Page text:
To Draw or Not to Draw…On Student Art

I’ve encountered all kinds of art teachers in my life as both student and educator.  Some would never dare to demonstrate by drawing or painting on student work.  Others perhaps do not see the harm in ‘showing’ students how to correct or further develop their art.

While in high school, I was able to take a life drawing class at the local Art Center.  During one of our sessions, to the melodies of Tom Waits, the Artist in Residence used her charcoal on my paper to explain how to improve my line work.  I remember feeling disappointed and that somehow it wasn’t my own work anymore.

During my student teaching experience, the high school Art teacher I worked with frequently corrected student ‘mistakes’ and showed students ‘how to do it’ by taking his pencil to their art.  I wondered what students thought of his master and apprentice style of teaching.

I choose not draw on student work for several reasons.

I see student work as a record of personal and creative growth.

When a work of art is created, there is more that goes into it than just paint or charcoal.  Self expression, emotion, memories and personal experiences enter the work, let alone the blood, sweat, and tears that it takes to get it done.  Art should be truly owned by students.  My hands would only take away that ownership.

Lastly, I see myself as a facilitator; I lead and guide students through the artistic process, but ultimately it is the student who must find a way to reach their goal.

How do you feel about making your mark on student work?  Can it benefit students?  What other ways do you explicitly demonstrate to students?


Posted on June 21, 2011, in Uncategorized. Bookmark the permalink. 2 Comments.

  1. I agree! I for the most part keep my hands off of student art. Sometimes, the best way to show them is to literally show them with a light line, dashed line or put some dots to show them where maybe they should start and finish. I never feel too badly about this but consciously avoid it if possible. I am also a good finger air drawer on their paper to give them the idea without actually doing it or grab some scrap paper and demo next to their art.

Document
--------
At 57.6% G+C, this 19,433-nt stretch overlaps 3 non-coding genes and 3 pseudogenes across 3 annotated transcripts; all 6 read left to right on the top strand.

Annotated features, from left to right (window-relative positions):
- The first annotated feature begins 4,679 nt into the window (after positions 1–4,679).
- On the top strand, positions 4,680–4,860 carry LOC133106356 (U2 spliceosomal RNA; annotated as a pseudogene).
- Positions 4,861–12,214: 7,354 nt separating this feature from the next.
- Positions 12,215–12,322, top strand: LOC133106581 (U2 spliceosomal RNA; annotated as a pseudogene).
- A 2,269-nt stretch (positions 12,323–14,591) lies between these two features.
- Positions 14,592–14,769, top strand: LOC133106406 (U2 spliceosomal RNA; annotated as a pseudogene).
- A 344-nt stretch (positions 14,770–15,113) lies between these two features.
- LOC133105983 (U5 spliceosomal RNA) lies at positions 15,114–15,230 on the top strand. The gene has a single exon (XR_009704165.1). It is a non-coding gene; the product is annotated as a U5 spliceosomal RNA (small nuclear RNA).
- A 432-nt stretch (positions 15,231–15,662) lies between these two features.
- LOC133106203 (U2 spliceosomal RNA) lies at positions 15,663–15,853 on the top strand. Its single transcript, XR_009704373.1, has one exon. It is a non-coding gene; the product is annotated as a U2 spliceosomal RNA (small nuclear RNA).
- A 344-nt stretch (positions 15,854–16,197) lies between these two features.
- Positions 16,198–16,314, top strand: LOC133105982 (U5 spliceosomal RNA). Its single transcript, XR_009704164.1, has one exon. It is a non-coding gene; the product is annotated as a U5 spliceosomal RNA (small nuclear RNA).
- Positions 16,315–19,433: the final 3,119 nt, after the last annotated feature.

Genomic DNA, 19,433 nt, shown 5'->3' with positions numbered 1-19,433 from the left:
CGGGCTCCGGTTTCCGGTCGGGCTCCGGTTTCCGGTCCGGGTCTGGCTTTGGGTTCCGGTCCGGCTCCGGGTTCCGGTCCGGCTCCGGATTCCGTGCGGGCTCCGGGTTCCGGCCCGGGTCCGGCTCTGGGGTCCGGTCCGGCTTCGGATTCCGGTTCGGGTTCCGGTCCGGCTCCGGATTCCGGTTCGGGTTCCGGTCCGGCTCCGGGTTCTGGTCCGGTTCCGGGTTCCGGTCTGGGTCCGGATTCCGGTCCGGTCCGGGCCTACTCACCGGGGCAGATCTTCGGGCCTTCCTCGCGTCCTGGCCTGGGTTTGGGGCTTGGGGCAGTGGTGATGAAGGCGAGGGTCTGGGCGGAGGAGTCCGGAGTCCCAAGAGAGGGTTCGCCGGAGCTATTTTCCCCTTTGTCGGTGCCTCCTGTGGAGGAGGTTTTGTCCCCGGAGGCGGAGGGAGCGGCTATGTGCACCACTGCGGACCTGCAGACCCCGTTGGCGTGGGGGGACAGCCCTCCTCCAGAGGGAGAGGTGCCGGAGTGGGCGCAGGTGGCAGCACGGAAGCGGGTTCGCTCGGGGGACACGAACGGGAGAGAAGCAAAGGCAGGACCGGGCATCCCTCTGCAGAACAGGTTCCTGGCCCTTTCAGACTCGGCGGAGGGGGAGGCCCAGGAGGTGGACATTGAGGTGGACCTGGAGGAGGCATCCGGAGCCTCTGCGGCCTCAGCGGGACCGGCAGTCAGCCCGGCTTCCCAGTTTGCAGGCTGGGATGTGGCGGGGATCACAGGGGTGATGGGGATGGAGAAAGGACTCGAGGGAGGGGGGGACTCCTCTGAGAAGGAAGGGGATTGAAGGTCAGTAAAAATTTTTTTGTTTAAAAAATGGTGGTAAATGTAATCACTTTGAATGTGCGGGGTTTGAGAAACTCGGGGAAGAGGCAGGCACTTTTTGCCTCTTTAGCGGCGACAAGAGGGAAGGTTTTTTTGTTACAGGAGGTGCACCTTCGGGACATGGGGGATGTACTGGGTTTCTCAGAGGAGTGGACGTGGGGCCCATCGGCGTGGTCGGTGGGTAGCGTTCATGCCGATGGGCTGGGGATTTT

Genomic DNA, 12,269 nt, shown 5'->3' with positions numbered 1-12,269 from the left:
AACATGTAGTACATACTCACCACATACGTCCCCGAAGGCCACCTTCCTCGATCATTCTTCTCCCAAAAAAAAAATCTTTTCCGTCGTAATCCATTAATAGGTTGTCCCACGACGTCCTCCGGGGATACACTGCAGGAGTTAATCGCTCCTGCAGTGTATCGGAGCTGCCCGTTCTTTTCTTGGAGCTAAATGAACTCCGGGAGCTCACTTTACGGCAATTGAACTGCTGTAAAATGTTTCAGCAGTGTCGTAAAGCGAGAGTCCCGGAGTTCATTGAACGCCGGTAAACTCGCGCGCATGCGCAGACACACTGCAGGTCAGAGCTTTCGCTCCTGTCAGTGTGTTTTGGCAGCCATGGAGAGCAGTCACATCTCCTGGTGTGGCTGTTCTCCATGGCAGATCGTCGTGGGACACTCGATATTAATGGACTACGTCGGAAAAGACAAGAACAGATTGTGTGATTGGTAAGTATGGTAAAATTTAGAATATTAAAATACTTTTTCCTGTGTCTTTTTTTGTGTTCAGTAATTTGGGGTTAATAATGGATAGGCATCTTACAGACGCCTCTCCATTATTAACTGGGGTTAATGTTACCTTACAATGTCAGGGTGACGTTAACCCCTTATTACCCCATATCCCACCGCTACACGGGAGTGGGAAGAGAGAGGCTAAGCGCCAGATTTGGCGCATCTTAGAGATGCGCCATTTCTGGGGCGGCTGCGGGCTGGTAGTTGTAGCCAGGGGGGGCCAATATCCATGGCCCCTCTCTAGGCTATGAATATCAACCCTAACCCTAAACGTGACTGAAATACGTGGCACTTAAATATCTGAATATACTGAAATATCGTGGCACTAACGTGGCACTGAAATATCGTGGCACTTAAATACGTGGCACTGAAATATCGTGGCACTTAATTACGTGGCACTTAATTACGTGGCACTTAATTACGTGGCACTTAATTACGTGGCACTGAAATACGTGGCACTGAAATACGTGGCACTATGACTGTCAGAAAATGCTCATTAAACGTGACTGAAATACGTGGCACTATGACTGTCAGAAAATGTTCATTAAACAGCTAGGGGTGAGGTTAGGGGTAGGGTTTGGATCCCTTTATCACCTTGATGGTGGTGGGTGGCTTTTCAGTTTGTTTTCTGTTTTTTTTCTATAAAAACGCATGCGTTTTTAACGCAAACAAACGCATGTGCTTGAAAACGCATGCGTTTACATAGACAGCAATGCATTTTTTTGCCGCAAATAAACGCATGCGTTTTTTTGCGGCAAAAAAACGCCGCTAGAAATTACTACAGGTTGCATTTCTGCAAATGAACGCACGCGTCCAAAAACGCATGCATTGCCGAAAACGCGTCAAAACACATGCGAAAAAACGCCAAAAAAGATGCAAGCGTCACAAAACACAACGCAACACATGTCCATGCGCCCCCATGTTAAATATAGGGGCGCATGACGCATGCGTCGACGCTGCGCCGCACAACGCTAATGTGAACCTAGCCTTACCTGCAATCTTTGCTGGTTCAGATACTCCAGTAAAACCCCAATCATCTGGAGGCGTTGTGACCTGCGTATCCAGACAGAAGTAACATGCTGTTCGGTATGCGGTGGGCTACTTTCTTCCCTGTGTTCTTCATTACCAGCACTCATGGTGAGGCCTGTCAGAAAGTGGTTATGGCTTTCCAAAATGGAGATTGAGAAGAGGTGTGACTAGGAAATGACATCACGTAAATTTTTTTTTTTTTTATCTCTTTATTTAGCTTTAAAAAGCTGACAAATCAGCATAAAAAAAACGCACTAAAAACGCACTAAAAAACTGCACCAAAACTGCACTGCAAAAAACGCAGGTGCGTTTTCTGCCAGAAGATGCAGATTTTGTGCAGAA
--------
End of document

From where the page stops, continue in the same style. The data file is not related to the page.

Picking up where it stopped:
In High School, It made me SO MAD when my HS art teacher would take the pencil and start shading for me. It made me feel like I learned nothing because now it was BOTH of our art and not just mine. I didn’t mind a little, but sometimes he would get carried away. But that is only the start of the HS Art Teacher story. Great post!

    • Jessica-
      I’m also an “air drawer” – at the elementary level it’s hard for some kids to visualize. I’ve also used the light lines but have consciously made an effort to move away from that. It’s difficult when you are in a classroom with 30 students who all need your help at the same time! The easiest and least time consuming solution is to give them a quick fix!
      It sounds like we all have a story about the art teachers we never want to become! In some ways it has shown us how to be a better teacher but I always wonder how I would be different if they’d pushed me more to solve my own problems.

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